The Dot-Com Bubble

In the 1980s and early 1990s, the Internet was being managed by the National Science Foundation (NSF). The NSF had restricted commercial ventures on the Internet, which meant that no one could buy or sell anything online. In 1991, the NSF transferred its role to three other organizations, thus getting the US government out of direct control over the Internet and essentially opening up commerce online.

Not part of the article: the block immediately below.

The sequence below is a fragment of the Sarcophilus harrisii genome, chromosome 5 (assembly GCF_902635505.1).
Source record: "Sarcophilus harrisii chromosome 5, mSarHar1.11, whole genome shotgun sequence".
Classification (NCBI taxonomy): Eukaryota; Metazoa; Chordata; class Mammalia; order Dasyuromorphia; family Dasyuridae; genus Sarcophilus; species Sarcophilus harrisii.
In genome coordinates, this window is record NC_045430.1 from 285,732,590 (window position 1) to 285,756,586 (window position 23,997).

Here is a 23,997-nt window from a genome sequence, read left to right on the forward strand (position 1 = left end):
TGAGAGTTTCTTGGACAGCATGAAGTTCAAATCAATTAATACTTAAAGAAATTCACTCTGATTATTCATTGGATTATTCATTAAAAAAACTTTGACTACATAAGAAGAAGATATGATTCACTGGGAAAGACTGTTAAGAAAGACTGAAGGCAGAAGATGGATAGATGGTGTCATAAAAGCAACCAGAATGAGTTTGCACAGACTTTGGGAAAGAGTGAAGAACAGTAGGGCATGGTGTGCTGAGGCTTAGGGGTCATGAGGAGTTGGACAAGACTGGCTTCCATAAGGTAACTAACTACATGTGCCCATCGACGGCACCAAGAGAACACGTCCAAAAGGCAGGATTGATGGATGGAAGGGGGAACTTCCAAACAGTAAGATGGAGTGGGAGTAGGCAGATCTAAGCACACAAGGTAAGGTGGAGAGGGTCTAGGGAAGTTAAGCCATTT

This new commercialization of the Internet led to what is now known as the dot-com bubble. A frenzy of investment in new dot-com companies took place in the late 1990s, running up the stock market to new highs on a daily basis. This investment bubble was driven by the fact that investors knew that online commerce would change everything. Unfortunately, many of these new companies had poor business models and ended up with little to show for all of the funds that were invested in them. In 2000 and 2001, the bubble burst and many of these new companies went out of business. Many companies also survived, including the still-thriving Amazon (started in 1994) and eBay (1995). After the dot-com bubble burst, a new reality became clear: in order to succeed online, e-business companies would need to develop real business models and show that they could survive financially using this new technology.

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